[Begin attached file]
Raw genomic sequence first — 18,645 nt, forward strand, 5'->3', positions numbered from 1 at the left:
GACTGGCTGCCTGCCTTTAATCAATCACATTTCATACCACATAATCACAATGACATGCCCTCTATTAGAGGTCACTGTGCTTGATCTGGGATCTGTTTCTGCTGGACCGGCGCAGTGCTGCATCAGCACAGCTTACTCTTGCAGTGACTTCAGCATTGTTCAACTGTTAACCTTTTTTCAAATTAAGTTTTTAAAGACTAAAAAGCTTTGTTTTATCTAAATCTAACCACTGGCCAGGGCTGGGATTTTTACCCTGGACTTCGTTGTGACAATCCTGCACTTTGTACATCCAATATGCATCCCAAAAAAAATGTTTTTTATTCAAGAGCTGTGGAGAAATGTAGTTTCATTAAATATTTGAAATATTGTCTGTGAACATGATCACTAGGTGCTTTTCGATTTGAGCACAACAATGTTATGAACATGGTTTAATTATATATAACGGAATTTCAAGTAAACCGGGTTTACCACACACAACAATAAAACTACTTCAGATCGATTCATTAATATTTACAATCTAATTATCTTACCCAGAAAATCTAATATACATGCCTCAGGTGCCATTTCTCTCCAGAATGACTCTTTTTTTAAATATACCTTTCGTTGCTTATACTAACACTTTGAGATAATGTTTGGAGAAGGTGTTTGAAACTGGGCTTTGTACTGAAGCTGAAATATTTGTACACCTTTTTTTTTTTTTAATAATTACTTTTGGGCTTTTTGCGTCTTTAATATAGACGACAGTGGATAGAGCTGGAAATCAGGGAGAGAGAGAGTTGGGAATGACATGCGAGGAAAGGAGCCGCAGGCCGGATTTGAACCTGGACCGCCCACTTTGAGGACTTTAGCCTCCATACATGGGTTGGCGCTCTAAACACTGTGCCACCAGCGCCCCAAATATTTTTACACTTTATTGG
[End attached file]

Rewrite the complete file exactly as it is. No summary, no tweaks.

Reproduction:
Raw genomic sequence first — 18,645 nt, forward strand, 5'->3', positions numbered from 1 at the left:
GACTGGCTGCCTGCCTTTAATCAATCACATTTCATACCACATAATCACAATGACATGCCCTCTATTAGAGGTCACTGTGCTTGATCTGGGATCTGTTTCTGCTGGACCGGCGCAGTGCTGCATCAGCACAGCTTACTCTTGCAGTGACTTCAGCATTGTTCAACTGTTAACCTTTTTTCAAATTAAGTTTTTAAAGACTAAAAAGCTTTGTTTTATCTAAATCTAACCACTGGCCAGGGCTGGGATTTTTACCCTGGACTTCGTTGTGACAATCCTGCACTTTGTACATCCAATATGCATCCCAAAAAAAATGTTTTTTATTCAAGAGCTGTGGAGAAATGTAGTTTCATTAAATATTTGAAATATTGTCTGTGAACATGATCACTAGGTGCTTTTCGATTTGAGCACAACAATGTTATGAACATGGTTTAATTATATATAACGGAATTTCAAGTAAACCGGGTTTACCACACACAACAATAAAACTACTTCAGATCGATTCATTAATATTTACAATCTAATTATCTTACCCAGAAAATCTAATATACATGCCTCAGGTGCCATTTCTCTCCAGAATGACTCTTTTTTTAAATATACCTTTCGTTGCTTATACTAACACTTTGAGATAATGTTTGGAGAAGGTGTTTGAAACTGGGCTTTGTACTGAAGCTGAAATATTTGTACACCTTTTTTTTTTTTTAATAATTACTTTTGGGCTTTTTGCGTCTTTAATATAGACGACAGTGGATAGAGCTGGAAATCAGGGAGAGAGAGAGTTGGGAATGACATGCGAGGAAAGGAGCCGCAGGCCGGATTTGAACCTGGACCGCCCACTTTGAGGACTTTAGCCTCCATACATGGGTTGGCGCTCTAAACACTGTGCCACCAGCGCCCCAAATATTTTTACACTTTATTGG